Monday, March 11, 2013

Interview with Deborah Riley-Magnus

by Daisy Willis

Deborah Riley-Magnus is an author and an Author Success Coach. She is also an Assent Publishing Imprint Editor for Romance (Breathless Books) and Women's Fiction (Panoptic Books).

As an Author Success Coach, Deborah focuses exclusively on publicity, marketing, and promotional solutions for authors. She teaches live and online Author Success Workshops and has spoken at writers groups and conferences across the country.

GLVWG member Daisy Willis contacted Deborah to ask her about author promotions, marketing, and the genres she's interested in acquirng for Assent Publishing.

Daisy: New authors are often daunted by the fact that they now have to master both their craft and the marketing of it. How does Assent Academy help your authors with this challenge?

Deborah: In most cases, writers and authors, new or established, accept the fact that they must market their books. The only thing standing in their way is the fact that marketing represent a whole new skill set, seemingly in a foreign language to boot. They simply don’t understand how to use it, when to use it or why it works, but good marketing is more like writing than anyone realizes. It requires plotting, planning, practice and creativity. Taking all the mystical terror out of the task is the key to real success.

Assent Publishing is the first publisher of any size to establish an exclusive, internal, professionally-run training system for our contracted authors at no charge. The mandatory workshops are designed to give Assent authors a powerful marketing advantage through education, guidance and advice, strategies specifically developed for the author’s book(s) and time management skills.

Daisy: How important is social media in promoting an author's work? Does a strong platform help sway you towards an author or does the manuscript stand alone?

Deborah: Social media is an author’s VOICE. An author’s platform – including author website, book website, consistent and well-targeted blogging, twitter and Facebook presence – pumps blood into author success. Without tooting your horn, no one knows there’s a wonderful book coming on to the market. The time to start is when an author starts writing the book.

Our submission guidelines require a querying author give us an idea of how much they understand about marketing and their target book buyer. Yes, their platform comes in to play when we consider signing an author. I STRONGLY suggest that every writer Google themselves to see what we see. If their online presence is lacking, it’s not the end of the world, but it does tell our Managing Imprint Editors if that author is geared for marketing success. We’re looking for authors who want sales success and we give them the tools to do it.

Daisy: You're looking for romance, fantasy and women's fiction. How does a story really stand out in these genres?

Deborah: I’m pretty easy and a lot like every other book lover in the world. Catch my attention quickly, tell me a great story, give me compelling, polished writing and entertain me. I’m usually sold in the first five to fifty pages. If a writer can’t show me what I need to know in those first pages – that they have honed their craft, written a great story, and presented a well-edited piece – then I will pass.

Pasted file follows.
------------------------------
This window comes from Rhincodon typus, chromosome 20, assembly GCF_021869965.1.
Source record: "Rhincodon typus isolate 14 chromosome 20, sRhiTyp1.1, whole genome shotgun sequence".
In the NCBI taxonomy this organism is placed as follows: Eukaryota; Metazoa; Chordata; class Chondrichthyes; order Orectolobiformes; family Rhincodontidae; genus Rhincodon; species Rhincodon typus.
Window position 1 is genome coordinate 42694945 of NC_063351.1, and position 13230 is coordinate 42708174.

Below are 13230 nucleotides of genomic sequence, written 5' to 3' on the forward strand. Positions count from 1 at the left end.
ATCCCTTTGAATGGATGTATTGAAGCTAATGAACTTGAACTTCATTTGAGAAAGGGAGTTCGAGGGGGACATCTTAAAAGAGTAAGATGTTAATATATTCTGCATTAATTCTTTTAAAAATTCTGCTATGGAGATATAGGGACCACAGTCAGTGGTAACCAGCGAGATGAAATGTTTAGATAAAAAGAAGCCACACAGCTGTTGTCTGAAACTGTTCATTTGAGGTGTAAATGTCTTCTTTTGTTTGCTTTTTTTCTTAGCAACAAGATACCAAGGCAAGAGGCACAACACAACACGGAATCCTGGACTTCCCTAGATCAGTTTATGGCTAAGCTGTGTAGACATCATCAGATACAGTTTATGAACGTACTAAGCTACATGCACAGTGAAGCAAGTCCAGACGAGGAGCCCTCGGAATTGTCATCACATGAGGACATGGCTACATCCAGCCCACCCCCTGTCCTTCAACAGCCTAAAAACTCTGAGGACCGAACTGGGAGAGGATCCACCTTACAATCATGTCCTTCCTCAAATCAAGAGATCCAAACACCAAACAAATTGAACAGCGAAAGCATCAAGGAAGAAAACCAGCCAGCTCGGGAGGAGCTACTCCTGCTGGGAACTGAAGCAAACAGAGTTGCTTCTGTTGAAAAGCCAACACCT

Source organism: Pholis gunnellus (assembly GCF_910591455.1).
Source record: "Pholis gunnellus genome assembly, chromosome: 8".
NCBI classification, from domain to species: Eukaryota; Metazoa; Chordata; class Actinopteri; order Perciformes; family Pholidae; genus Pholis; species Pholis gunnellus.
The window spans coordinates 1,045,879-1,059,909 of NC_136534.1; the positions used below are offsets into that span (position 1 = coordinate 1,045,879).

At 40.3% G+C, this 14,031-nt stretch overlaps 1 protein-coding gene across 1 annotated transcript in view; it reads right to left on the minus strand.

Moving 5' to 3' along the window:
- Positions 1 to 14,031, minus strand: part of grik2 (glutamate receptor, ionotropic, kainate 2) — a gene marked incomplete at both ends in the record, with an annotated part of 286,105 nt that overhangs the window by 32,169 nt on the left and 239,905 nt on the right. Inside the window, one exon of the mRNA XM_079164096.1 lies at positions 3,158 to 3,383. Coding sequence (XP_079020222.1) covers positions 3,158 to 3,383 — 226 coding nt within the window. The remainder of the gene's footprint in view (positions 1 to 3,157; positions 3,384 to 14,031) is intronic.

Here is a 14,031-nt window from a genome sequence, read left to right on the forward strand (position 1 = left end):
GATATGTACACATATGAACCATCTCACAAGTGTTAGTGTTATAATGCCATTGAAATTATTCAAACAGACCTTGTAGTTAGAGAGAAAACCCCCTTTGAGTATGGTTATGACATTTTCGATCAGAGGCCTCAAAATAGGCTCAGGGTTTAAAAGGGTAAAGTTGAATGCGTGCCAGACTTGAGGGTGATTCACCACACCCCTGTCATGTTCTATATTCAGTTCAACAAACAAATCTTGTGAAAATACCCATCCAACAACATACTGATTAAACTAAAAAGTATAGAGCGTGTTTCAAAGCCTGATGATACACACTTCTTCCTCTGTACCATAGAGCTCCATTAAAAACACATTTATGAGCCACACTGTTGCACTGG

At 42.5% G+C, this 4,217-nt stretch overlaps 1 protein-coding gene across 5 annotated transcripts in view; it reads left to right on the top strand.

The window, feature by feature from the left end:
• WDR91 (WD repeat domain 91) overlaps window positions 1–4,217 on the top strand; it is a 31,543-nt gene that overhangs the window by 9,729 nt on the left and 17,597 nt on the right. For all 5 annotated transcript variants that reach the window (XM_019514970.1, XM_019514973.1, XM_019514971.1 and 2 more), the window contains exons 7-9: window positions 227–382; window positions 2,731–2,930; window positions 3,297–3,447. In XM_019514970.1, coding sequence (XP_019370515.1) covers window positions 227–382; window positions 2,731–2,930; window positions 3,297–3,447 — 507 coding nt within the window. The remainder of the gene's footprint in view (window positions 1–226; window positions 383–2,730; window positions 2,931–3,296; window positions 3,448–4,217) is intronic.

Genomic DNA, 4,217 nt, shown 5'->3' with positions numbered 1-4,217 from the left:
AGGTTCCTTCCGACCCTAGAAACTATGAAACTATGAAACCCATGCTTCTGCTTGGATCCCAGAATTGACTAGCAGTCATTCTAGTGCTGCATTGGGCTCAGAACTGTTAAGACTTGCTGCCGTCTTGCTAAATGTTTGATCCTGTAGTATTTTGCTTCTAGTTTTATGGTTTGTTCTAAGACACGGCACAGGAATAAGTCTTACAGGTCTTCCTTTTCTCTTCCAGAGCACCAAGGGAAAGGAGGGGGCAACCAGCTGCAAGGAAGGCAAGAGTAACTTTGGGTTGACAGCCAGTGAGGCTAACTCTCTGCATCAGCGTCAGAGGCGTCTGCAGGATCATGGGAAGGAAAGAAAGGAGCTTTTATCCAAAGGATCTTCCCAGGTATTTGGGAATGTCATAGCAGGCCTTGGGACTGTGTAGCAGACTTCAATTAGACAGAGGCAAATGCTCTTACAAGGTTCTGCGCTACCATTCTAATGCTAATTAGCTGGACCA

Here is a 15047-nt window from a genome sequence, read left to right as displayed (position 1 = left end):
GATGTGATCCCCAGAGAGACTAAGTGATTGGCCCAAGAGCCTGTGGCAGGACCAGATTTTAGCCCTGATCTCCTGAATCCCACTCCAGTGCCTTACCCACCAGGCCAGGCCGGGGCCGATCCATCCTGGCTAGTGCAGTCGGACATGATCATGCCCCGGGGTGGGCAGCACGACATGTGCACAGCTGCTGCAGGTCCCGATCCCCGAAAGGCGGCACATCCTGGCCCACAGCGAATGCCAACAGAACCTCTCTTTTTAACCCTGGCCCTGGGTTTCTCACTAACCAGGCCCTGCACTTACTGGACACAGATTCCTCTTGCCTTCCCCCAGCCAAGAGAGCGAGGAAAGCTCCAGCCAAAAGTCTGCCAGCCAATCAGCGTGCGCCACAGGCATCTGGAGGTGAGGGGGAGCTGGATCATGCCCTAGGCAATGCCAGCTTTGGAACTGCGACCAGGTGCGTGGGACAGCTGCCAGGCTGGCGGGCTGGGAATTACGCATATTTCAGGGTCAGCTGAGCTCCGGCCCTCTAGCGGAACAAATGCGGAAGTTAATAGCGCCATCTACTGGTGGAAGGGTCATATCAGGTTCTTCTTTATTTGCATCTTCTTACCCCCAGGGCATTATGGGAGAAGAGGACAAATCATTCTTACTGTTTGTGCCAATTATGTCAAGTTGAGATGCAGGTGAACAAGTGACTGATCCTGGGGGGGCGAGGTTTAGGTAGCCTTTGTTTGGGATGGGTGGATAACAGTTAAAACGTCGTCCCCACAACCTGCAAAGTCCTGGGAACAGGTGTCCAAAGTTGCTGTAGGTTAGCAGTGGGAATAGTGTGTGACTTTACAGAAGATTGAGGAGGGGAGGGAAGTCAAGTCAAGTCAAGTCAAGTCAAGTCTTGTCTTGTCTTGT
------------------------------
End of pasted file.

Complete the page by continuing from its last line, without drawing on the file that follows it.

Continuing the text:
Romance must be powerful, fantasy has to send my imagination soaring and women’s fiction needs to make me hold my breath for the main character. Like I said, I’m just like every other book lover in the world.

Daisy: As Managing Editor for Assent's romance imprint, Breathless Books, you must be excited about the "Great Romance" contest wrapping up at the end of April. What inspired this contest and what are you looking for in a winner?

Deborah: The Great Romance contest was created to bring new and remarkable romance to the forefront. We’re seeking great romance that isn’t bound to the standard formulaic plot structures and character traits we’ve all seen a thousand times. All romance subgenres are welcome, so the variety of the submissions has been exciting. The contest is an age-old challenge to tell us a love story in a different way. Boy meets girl, boy loses girl, boy wins girl back isn’t going to cut it. Our Breathless Books Imprint wants romance writers to show us their creative muscle!

Daisy: Given your expertise in marketing, you probably have some good advice on pitching a story. What works and what doesn't?

Deborah: All I ask is that a pitching author truly KNOWS their story. If you can’t pitch me in 25-30 words – and within those few words convey the genre, who will read that book and what it’s about – you might lose me. If you hook me in with those 25-30 words, I will ask for more and more. Getting an idea across with a well-crafted economy of words tells me that your writing is strong. Don’t babble and by all means, please don’t be nervous. I’ve been on your side of the table. I don’t bite and I want you to be successful!

Get your 25-30 word pitch as polished as possible. Practice it, rehearse it and know it well because that perfect pitch will carry you through everything from getting a publishing contract to requesting reviews, enticing the press, and gaining live speaking or book signing engagements. Done well, it can be your most powerful marketing tool. And never forget, you are marketing to the editor or agent you pitch.

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